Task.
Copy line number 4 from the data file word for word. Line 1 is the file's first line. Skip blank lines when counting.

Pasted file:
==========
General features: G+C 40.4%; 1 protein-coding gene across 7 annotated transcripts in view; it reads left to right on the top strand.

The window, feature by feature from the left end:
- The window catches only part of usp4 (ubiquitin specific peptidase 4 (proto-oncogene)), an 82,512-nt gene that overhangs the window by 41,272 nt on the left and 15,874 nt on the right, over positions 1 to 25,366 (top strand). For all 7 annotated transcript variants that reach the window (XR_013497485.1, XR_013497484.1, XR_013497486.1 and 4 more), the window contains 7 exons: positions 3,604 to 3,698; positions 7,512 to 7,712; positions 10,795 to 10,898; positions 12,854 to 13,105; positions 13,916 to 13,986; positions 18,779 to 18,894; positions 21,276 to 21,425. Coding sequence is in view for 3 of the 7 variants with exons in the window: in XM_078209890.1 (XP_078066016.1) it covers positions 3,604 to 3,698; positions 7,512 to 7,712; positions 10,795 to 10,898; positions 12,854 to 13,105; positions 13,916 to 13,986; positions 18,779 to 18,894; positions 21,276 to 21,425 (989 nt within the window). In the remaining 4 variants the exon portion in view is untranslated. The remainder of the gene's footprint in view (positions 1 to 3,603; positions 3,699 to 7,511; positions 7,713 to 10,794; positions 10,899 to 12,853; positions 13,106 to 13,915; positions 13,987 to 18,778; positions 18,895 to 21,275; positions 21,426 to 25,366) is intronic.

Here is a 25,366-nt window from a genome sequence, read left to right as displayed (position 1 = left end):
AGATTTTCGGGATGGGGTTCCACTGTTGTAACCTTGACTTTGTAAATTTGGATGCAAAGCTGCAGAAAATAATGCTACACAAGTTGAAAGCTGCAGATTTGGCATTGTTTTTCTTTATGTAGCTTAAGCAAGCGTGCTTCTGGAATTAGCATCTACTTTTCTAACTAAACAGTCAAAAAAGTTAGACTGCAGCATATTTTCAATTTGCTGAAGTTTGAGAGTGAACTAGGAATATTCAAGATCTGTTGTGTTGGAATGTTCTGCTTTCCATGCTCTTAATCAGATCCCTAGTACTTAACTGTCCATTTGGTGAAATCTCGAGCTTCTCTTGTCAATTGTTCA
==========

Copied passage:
Here is a 25,366-nt window from a genome sequence, read left to right as displayed (position 1 = left end):